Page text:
There are a variety of reasons you might want to install WordPress locally. Want to test to see if a new plugin will conflict with other plugins? Want to change some code but not sure if you’ll break something? Just want to compare the look of your site with a new theme side by side with your current? You can do all these things and more if you have a local installation of WordPress on your computer without having to worry about breaking anything on your live site.
This article will walk you through how to install WordPress locally on your Mac using MAMP (Macintosh, Apache, MySQL, PHP). Despite the name, you can also use MAMP for WordPress installation on Windows machines. There are some minor variations in the process relative to OS differences, but it is very similar. Stick with us and you’ll be up and running in no time!
Installing WordPress On Your Local Machine
Step 1: Downloading and Installing MAMP
Normally when our browser is online, it requests a WordPress site from the server that site lives on (Bluehost, for example), the server returns data in a format that our browser can understand, and the browser displays it.
MAMP takes the role of a server for your local environment. Since your browser can’t understand WordPress on its own, it makes its request of MAMP, which through its installed features (Apahce, PHP, MySQL) is able to output the WordPress data in a format your browser can understand and display for you.
- Head over to the MAMP website and download MAMP. The free version works just fine.
- Install MAMP and run the application just like any other.
- When the MAMP application runs, you’ll see the application window (see the screenshot below) as well as a MAMP web page open. Leave the web page open but for now focus on the MAMP application window. Click on ‘Start Servers’. The light should turn green after a few seconds and you now have a local server environment up and running! Anytime you want to run WordPress locally in the future you’re going to need to start MAMP first and click Start Servers.
Step 2: Creating a Database for Your WordPress Installation
When you have a WordPress site online, your pages, posts, plugins, etc are all stored in a WordPress database on that server. You need to create a database now on your local environment. That’s what we’re about to do in this step.
- Return now to the web page that opened when you opened MAMP. Click on Tools on the menu at the top of the page, and then click phpMyAdmin from the dropdown that opens. This will open a new browser tab for your localhost.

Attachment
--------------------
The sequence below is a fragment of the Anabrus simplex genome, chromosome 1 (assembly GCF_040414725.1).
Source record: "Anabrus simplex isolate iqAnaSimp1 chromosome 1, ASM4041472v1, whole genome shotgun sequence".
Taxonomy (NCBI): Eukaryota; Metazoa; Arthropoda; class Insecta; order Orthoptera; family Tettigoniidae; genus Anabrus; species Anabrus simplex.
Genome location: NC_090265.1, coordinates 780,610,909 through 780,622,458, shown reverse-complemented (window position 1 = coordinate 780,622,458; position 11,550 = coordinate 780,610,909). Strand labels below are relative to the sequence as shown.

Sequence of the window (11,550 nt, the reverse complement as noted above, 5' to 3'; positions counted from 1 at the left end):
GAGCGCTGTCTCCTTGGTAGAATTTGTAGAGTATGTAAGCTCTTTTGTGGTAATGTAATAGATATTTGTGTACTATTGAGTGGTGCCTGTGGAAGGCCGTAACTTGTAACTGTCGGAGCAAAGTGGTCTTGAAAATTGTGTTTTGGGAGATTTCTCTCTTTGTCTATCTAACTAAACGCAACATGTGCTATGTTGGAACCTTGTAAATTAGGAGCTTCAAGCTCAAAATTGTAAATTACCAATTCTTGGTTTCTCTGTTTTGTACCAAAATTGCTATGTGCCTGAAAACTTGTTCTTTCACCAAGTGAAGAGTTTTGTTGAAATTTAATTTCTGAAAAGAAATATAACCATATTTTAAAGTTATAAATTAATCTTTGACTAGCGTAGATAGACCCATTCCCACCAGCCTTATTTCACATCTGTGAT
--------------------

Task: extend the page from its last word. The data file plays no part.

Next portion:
- On the new localhost tab, click on the Databases tab in the upper left.
- On the Databases tab, you’ll see where you can enter the name of your database. Name it whatever you like/will remember. I’ll call this one “wptutorial”.
- Now look to the right at the drop down list titled ‘collation’. Click that list, scroll down to the utf8 section, and select utf8_unicode_ci.
- Click ‘Create’ just to the right of the drop down list. Your database name will now appear on the left hand sidebar tree in that window and you now have a database!
Step3: Downloading and installing WordPress
Now we need to get WordPress installed and configured for your local environment.
- Head over to wordpress.org and download a copy of WordPress. Unzip it.
- MAMP has created the folder htdocs that will serve as the root directory for your WordPress install. You can find the htdocs folder under MAMP wherever you have MAMP installed. Open htdocs and drop your unzipped WordPress folder inside.
- Now we need to configure WordPress to connect with the database we created in Step 2. Open the WordPress folder and find the wp-config-sample.php file. You’ll need a text editor to open it.
- Refer to the before/after screenshots below. You want to change the database name to the name you used for the database you created in step 2 (I used wptutorial). Both the username and password need to be changed to ‘root’ (with one set of apostrophes around the word).
- Now save this file, but remove ‘sample’ from the name. Your saved file should be wp-config.php. If you leave ‘sample’ in the name, WordPress will ignore it.
- Verify that MAMP is open and servers are running (Step 1). Open a new browser tab and in the url bar enter the following address to open your WordPress installation: localhost:8888/wordpress/
- Follow the prompts to set up WordPress (site name, username, password, etc), click install when directed, log in, and you’re good to go!
Now that you have WordPress installed on your local machine you can play! Try new themes, experiment with code, try all the things that you were afraid to try on your live site! Worst case scenario, you completely break your local WordPress install beyond any hope of repair. No problem! Delete the WordPress folder in htdocs, repeat Step 3, you’re back on your feet. Have fun, experiment, learn, and don’t be afraid to break something!